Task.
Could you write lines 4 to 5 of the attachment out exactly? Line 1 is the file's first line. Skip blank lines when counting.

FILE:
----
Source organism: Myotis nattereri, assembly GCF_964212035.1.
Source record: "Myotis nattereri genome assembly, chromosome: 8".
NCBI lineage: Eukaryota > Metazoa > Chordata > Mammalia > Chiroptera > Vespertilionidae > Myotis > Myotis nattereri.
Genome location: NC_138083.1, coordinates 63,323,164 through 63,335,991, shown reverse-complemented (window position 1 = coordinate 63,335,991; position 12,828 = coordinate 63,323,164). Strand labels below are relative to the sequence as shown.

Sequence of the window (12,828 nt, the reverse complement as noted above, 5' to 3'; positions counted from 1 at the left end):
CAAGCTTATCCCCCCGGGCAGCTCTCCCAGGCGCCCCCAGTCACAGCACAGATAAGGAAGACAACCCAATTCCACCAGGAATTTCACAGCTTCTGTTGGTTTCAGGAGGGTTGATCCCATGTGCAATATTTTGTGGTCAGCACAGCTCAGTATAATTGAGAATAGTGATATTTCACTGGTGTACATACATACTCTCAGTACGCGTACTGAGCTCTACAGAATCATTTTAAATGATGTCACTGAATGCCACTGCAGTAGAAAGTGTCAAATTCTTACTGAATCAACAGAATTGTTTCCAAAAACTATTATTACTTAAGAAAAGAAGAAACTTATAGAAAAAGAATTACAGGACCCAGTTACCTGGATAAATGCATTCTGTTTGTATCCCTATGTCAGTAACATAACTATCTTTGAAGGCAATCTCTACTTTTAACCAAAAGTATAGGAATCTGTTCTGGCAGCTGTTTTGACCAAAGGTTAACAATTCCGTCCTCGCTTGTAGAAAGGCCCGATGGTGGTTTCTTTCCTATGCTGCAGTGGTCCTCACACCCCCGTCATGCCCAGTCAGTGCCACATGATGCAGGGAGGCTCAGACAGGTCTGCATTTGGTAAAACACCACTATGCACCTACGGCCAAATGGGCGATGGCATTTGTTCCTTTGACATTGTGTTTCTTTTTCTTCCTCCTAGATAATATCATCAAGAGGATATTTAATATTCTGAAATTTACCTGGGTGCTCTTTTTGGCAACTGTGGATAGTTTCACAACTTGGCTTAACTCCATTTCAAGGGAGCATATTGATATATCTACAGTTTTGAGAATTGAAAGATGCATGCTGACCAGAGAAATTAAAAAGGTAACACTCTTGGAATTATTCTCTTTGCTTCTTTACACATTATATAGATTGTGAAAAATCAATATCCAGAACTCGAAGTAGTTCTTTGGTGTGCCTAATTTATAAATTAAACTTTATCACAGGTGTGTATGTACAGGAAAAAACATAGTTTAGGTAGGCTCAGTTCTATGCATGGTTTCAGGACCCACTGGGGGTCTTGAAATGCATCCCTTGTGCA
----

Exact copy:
Genome location: NC_138083.1, coordinates 63,323,164 through 63,335,991, shown reverse-complemented (window position 1 = coordinate 63,335,991; position 12,828 = coordinate 63,323,164). Strand labels below are relative to the sequence as shown.

Sequence of the window (12,828 nt, the reverse complement as noted above, 5' to 3'; positions counted from 1 at the left end):